WASHINGTON (AP) – Homeland security officials told Senate subcommittees yesterday they don’t have the resources to hunt down foreigners who stay beyond the 90 days allowed those who enter without a visa.

The United States allows millions of residents from “low risk” countries such as Britain, France and Japan to enter without visas. The government has now started collecting information on their arrivals and departures.

Some don’t leave the country, Robert Mocny, director of the Homeland Security Department’s program tracking foreign visitors, told the Senate Judiciary Committee’s technology and immigration subcommittees. He did not know how many actually stay beyond the 90 days.

“You’re not saying nothing happens” when a violation is discovered? asked Sen. Diane Feinstein (D-Calif.)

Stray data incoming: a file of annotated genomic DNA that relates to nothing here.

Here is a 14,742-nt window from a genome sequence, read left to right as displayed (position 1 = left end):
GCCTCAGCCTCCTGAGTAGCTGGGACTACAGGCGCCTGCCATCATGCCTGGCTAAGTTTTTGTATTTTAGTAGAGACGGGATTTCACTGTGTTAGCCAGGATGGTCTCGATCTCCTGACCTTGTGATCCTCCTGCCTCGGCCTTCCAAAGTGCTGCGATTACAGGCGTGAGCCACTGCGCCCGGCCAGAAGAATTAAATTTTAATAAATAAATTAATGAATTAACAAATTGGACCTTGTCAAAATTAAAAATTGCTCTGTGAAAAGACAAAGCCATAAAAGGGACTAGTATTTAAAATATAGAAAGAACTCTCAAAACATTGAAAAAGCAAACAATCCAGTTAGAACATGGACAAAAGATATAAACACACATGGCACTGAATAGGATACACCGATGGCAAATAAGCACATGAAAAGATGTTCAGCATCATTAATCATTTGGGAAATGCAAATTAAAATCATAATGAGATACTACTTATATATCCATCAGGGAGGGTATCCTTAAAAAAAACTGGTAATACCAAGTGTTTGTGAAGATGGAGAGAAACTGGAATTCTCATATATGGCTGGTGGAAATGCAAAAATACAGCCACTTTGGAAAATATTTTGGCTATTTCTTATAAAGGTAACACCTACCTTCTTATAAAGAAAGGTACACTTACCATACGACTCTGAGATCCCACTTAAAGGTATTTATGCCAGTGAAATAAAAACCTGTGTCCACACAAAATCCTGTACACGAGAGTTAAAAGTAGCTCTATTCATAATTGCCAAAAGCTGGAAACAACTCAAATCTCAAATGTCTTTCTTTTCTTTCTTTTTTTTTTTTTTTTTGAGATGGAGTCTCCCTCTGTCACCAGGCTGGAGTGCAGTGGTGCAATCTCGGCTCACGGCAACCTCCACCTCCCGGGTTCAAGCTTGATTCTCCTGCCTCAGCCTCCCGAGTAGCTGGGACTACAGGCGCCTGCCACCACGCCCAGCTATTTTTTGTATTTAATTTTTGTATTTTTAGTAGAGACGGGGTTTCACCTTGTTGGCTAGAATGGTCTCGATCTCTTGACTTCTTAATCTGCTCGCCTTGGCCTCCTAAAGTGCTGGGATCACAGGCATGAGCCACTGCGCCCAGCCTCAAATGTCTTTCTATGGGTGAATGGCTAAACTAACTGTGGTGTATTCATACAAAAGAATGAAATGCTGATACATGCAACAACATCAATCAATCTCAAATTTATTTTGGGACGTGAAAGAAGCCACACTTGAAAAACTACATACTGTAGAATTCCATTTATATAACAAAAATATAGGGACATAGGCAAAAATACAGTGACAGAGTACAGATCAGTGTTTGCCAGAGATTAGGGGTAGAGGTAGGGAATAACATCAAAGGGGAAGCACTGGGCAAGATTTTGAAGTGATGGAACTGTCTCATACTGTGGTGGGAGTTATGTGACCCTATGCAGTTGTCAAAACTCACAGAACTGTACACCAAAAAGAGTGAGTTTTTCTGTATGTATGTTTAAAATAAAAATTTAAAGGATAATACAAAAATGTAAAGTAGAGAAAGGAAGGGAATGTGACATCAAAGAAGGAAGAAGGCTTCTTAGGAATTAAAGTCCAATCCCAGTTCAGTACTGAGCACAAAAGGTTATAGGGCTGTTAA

“At this point we are not in a position to go and to find that person immediately,” Mocny responded.

Asa Hutchinson, the new department’s undersecretary for border and transportation security, said after the hearing he would follow up on the issue “to make sure there is a proper response.”

After the Sept. 11 terrorist attacks in 2001, Immigration and Naturalization Service officials complained that it was difficult to uncover visa violators with only 2,000 investigators. The INS has since been folded into the Homeland Security Department

Some lawmakers called for an end to a mutual visa waiver program with 28 countries, but supporters said such a move would hurt commerce and chill relations with some of the nation’s best allies in the war on terrorism.

The General Accounting Office concluded last November that ending the program would burden U.S. consulates with many more visa applications and cost the government millions of dollars

Sen. Ted Kennedy (D-Mass.) said people who enter through the waiver program often are regular visitors to the United States – but “we want to make sure it’s doing what it should be.”

Congress voted last year to purchase and develop technology for tracking foreign students and visitors and a system for documenting immigrants in the country.

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